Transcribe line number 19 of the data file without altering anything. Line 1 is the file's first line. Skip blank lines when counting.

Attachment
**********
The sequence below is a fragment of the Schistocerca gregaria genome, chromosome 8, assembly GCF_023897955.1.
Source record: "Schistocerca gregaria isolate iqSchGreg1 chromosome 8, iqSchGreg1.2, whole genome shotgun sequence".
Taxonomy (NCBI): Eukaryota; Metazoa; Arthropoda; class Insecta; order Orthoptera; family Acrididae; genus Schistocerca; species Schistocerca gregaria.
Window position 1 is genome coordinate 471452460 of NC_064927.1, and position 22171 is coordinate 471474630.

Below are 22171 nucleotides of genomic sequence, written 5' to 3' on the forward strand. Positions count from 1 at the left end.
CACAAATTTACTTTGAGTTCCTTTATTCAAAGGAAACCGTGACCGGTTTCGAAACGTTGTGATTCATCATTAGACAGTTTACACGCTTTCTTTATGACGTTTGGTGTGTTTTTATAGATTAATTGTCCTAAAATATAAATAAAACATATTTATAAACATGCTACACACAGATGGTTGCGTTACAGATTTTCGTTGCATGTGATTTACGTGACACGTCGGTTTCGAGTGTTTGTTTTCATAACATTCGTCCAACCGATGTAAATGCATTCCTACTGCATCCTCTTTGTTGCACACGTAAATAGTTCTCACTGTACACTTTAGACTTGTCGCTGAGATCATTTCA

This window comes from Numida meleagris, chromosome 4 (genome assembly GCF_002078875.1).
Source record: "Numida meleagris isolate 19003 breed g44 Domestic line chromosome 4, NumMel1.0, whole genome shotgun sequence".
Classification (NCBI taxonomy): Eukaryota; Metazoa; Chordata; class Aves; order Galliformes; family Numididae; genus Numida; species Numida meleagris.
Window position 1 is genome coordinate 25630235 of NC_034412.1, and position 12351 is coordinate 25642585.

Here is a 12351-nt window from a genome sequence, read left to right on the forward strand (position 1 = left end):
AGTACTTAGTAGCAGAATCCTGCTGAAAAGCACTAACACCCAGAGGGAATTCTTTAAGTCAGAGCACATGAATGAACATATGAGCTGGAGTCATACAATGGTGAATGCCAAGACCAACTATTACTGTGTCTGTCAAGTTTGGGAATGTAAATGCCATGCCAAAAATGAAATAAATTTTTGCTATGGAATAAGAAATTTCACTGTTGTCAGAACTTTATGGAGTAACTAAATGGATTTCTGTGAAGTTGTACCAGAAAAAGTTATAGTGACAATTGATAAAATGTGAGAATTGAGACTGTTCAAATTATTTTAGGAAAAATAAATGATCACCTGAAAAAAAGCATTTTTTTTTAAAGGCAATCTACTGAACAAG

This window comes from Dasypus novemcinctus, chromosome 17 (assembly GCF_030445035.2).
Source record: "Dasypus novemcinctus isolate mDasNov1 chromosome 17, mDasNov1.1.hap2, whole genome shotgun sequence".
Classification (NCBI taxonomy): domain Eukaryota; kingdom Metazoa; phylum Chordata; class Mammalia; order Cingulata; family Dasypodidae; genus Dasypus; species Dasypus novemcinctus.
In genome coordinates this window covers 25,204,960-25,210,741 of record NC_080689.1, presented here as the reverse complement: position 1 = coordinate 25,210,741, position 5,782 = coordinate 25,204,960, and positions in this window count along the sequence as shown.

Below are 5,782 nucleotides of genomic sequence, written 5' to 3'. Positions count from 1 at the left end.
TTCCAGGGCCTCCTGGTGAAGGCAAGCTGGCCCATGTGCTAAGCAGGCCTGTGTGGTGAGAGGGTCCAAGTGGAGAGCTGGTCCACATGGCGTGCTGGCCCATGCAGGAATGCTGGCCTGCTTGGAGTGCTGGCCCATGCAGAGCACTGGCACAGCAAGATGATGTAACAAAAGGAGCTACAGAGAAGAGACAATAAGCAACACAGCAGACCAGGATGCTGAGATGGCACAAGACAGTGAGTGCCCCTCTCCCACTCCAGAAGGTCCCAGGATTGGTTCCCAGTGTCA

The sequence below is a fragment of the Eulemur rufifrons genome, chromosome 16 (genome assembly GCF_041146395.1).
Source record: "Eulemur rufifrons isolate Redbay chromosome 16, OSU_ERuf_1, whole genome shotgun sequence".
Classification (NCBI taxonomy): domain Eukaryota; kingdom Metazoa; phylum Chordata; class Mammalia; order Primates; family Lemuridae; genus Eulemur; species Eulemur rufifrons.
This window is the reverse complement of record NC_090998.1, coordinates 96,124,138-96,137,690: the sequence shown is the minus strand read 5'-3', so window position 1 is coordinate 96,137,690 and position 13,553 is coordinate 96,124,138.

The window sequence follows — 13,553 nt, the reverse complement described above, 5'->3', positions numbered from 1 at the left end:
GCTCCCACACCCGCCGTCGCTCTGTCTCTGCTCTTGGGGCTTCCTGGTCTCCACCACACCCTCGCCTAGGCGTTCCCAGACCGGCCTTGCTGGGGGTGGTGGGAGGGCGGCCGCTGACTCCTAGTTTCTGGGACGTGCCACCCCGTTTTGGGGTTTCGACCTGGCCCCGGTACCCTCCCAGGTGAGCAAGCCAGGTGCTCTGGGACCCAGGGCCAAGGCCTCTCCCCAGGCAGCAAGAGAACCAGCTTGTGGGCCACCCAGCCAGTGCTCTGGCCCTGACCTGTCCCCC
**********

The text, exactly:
The sequence below is a fragment of the Eulemur rufifrons genome, chromosome 16 (genome assembly GCF_041146395.1).